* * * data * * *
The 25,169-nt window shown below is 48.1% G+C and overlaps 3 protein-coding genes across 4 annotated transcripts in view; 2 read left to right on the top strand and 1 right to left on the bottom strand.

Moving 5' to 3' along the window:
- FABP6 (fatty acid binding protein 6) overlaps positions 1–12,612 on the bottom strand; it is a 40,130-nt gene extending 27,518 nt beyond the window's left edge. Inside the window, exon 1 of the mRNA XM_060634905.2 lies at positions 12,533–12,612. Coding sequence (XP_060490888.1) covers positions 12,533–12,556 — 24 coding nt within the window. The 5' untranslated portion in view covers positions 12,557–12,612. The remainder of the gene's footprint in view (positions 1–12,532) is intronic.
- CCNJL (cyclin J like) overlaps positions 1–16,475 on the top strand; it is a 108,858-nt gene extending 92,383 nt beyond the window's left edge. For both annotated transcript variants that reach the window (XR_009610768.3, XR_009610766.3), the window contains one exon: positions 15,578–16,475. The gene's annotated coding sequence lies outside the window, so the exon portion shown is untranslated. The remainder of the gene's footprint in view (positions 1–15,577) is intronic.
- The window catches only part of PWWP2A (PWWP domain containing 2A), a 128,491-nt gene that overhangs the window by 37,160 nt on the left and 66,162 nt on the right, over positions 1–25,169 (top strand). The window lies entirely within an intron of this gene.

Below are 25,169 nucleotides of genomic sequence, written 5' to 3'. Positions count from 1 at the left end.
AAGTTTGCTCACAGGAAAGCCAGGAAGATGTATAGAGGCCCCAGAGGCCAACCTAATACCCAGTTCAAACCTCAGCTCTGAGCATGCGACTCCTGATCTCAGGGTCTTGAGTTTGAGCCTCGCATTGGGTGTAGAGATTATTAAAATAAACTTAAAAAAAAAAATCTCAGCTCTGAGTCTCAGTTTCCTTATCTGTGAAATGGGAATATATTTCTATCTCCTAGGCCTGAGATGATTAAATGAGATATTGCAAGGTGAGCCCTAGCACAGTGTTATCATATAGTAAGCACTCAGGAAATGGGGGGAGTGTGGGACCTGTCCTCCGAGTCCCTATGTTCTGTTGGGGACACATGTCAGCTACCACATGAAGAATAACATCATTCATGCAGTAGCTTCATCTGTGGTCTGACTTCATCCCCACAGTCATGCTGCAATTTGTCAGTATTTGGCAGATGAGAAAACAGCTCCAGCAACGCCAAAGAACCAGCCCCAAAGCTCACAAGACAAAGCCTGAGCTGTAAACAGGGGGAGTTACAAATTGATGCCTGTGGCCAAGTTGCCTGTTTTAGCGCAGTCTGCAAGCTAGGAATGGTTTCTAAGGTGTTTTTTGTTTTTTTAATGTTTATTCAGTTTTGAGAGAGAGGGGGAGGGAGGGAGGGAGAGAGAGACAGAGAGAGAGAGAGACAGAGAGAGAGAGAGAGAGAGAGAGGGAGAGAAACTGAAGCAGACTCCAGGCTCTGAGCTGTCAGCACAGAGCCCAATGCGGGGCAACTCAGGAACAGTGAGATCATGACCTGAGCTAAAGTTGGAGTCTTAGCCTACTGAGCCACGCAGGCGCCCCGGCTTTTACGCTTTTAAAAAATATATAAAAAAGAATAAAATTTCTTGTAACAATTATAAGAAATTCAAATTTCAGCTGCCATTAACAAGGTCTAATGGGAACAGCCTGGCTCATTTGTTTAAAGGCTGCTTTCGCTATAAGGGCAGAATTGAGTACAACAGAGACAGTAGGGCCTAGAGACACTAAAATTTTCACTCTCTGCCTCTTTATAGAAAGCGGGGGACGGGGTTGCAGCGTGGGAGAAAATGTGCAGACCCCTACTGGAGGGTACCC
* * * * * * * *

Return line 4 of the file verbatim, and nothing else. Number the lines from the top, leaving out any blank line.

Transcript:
- CCNJL (cyclin J like) overlaps positions 1–16,475 on the top strand; it is a 108,858-nt gene extending 92,383 nt beyond the window's left edge. For both annotated transcript variants that reach the window (XR_009610768.3, XR_009610766.3), the window contains one exon: positions 15,578–16,475. The gene's annotated coding sequence lies outside the window, so the exon portion shown is untranslated. The remainder of the gene's footprint in view (positions 1–15,577) is intronic.